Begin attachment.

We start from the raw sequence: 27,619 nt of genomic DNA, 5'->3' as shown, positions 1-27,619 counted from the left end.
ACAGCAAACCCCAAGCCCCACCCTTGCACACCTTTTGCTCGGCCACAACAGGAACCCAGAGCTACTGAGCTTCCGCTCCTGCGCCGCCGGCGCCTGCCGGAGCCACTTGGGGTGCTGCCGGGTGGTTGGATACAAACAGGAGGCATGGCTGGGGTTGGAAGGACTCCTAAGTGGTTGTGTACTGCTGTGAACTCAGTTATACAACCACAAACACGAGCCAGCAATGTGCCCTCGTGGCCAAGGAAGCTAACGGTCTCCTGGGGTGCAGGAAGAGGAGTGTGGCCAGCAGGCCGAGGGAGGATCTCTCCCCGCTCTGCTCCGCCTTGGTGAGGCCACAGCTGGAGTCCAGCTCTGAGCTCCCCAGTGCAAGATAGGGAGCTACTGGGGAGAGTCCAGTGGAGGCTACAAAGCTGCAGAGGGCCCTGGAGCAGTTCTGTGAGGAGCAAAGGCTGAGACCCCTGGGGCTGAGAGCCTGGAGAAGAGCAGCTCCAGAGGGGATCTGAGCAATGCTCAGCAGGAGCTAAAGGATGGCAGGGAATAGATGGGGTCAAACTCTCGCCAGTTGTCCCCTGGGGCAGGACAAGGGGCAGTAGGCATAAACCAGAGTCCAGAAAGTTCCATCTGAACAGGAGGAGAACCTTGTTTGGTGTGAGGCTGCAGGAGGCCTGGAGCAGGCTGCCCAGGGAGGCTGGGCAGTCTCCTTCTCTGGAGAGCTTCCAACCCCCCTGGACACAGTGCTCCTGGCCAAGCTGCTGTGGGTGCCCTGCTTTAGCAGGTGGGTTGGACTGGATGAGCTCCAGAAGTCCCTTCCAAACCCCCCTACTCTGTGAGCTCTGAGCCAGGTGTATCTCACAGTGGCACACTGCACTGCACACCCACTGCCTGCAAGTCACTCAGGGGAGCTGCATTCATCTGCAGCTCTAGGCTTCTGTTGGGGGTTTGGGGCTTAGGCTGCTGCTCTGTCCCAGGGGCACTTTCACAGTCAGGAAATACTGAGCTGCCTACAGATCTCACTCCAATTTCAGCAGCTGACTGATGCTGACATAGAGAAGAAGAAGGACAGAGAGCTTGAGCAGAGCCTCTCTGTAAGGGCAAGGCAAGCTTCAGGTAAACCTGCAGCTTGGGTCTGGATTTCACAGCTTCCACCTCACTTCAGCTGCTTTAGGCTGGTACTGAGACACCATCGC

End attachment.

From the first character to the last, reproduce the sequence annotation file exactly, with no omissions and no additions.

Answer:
We start from the raw sequence: 27,619 nt of genomic DNA, 5'->3' as shown, positions 1-27,619 counted from the left end.
ACAGCAAACCCCAAGCCCCACCCTTGCACACCTTTTGCTCGGCCACAACAGGAACCCAGAGCTACTGAGCTTCCGCTCCTGCGCCGCCGGCGCCTGCCGGAGCCACTTGGGGTGCTGCCGGGTGGTTGGATACAAACAGGAGGCATGGCTGGGGTTGGAAGGACTCCTAAGTGGTTGTGTACTGCTGTGAACTCAGTTATACAACCACAAACACGAGCCAGCAATGTGCCCTCGTGGCCAAGGAAGCTAACGGTCTCCTGGGGTGCAGGAAGAGGAGTGTGGCCAGCAGGCCGAGGGAGGATCTCTCCCCGCTCTGCTCCGCCTTGGTGAGGCCACAGCTGGAGTCCAGCTCTGAGCTCCCCAGTGCAAGATAGGGAGCTACTGGGGAGAGTCCAGTGGAGGCTACAAAGCTGCAGAGGGCCCTGGAGCAGTTCTGTGAGGAGCAAAGGCTGAGACCCCTGGGGCTGAGAGCCTGGAGAAGAGCAGCTCCAGAGGGGATCTGAGCAATGCTCAGCAGGAGCTAAAGGATGGCAGGGAATAGATGGGGTCAAACTCTCGCCAGTTGTCCCCTGGGGCAGGACAAGGGGCAGTAGGCATAAACCAGAGTCCAGAAAGTTCCATCTGAACAGGAGGAGAACCTTGTTTGGTGTGAGGCTGCAGGAGGCCTGGAGCAGGCTGCCCAGGGAGGCTGGGCAGTCTCCTTCTCTGGAGAGCTTCCAACCCCCCTGGACACAGTGCTCCTGGCCAAGCTGCTGTGGGTGCCCTGCTTTAGCAGGTGGGTTGGACTGGATGAGCTCCAGAAGTCCCTTCCAAACCCCCCTACTCTGTGAGCTCTGAGCCAGGTGTATCTCACAGTGGCACACTGCACTGCACACCCACTGCCTGCAAGTCACTCAGGGGAGCTGCATTCATCTGCAGCTCTAGGCTTCTGTTGGGGGTTTGGGGCTTAGGCTGCTGCTCTGTCCCAGGGGCACTTTCACAGTCAGGAAATACTGAGCTGCCTACAGATCTCACTCCAATTTCAGCAGCTGACTGATGCTGACATAGAGAAGAAGAAGGACAGAGAGCTTGAGCAGAGCCTCTCTGTAAGGGCAAGGCAAGCTTCAGGTAAACCTGCAGCTTGGGTCTGGATTTCACAGCTTCCACCTCACTTCAGCTGCTTTAGGCTGGTACTGAGACACCATCGC